American Indian Center
FoundedSeptember 7, 1953
TypeNon-profit cultural organization
PurposeTo promote fellowship, understanding, and to perpetuate cultural values
Location
Area served
Chicago metropolitan area
ServicesArchery, Social services, education, cultural programming
Key people
AL Eastman, Archery Director
Websiteaicchicago.org

The American Indian Center (AIC) of Chicago is the oldest urban American Indian center in the United States.[1] It provides social services, youth and senior programs, cultural learning, and meeting opportunities for Native-American peoples. For many years, it was located Uptown and is now in the Albany Park, Chicago community area.[2][3]

Background

The Native American population in the city of Chicago grew slowly in the late nineteenth century but began to accelerate in the twentieth as an outcome of the US government’s Indian termination policy and Indian Relocation Act of 1956 as well as of the desire of Native Americans to avoid unemployment, overpopulation, undernutrition on the reservations.[4] Throughout the early twentieth century, women’s philanthropic clubs had been the primary providers of social services for Native Americans arriving in Chicago. One of those clubs was the First Daughters of America, founded in 1930 by Cherokee-Creek opera singer Tsianina Blackstone, Anna Fitzgerald, and other Chicago-area Native American women. Among the goals in the organization’s charter were to discourage the unfair portrayal of the American Indian in popular culture, to eliminate race prejudice from textbooks, and to preserve the traditional arts, crafts, and music of the American Indian. It filled the need for social support and services until organizations like the American Indian Center were founded later.[5]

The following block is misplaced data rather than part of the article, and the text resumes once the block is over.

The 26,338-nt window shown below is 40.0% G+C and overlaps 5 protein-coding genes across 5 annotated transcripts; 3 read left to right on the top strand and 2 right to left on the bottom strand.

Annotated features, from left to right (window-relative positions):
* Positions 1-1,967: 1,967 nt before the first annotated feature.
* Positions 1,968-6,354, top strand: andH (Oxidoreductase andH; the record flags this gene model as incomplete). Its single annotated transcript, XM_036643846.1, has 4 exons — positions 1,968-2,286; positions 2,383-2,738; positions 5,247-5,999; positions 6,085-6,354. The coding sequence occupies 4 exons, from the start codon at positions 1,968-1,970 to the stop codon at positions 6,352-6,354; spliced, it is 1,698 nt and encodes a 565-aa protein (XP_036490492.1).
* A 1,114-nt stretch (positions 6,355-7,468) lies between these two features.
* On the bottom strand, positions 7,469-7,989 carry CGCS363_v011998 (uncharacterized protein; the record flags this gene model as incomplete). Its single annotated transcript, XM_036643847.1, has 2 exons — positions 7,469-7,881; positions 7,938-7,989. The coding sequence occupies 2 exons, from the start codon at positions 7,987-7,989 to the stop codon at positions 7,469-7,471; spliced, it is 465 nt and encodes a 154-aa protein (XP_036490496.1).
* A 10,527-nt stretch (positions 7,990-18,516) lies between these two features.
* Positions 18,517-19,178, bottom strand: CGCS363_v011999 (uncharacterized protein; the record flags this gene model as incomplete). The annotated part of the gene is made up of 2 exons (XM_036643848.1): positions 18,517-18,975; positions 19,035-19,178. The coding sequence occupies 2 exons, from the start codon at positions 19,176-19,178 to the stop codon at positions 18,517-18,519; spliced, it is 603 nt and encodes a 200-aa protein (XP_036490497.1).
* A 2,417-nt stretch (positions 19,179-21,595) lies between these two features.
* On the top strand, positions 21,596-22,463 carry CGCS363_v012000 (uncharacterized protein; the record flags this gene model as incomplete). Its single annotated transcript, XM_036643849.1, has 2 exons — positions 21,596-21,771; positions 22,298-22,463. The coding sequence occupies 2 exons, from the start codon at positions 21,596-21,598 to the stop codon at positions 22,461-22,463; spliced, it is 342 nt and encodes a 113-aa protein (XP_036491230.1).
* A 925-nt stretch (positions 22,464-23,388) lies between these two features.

History

American Indian Center interior in the former home of the AIC in Uptown (1966-2018). Photo by Eric Allix Rogers, courtesy of the NAES College Collection at the Northwestern University Libraries
American Indian Center interior in the former home of the AIC in Uptown (1966-2018). Photo by Eric Allix Rogers, courtesy of the NAES College Collection at the Northwestern University Libraries

The Center was planned as a response to an influx of native people into Chicago prompted by the Indian termination policy and the Indian Relocation Act of 1956, which sought to assimilate Native Americans into urban America.[6][7] As noted by the AIC, "Native people from tribes throughout the country, arrived in Chicago. In addition to the Oneida, Ojibwa, Menominee, Sac and Fox, and Potawatomi of the north woods, Lakota, Navajo, Blackfoot, Papago, and many others were represented. The result was (and is) a multi-tribal community (including members of more than 50 tribes) searching for a common social and cultural ground."[2] The center provided, and provides, a way for the people it serves to build community organizations and support in the city.[8]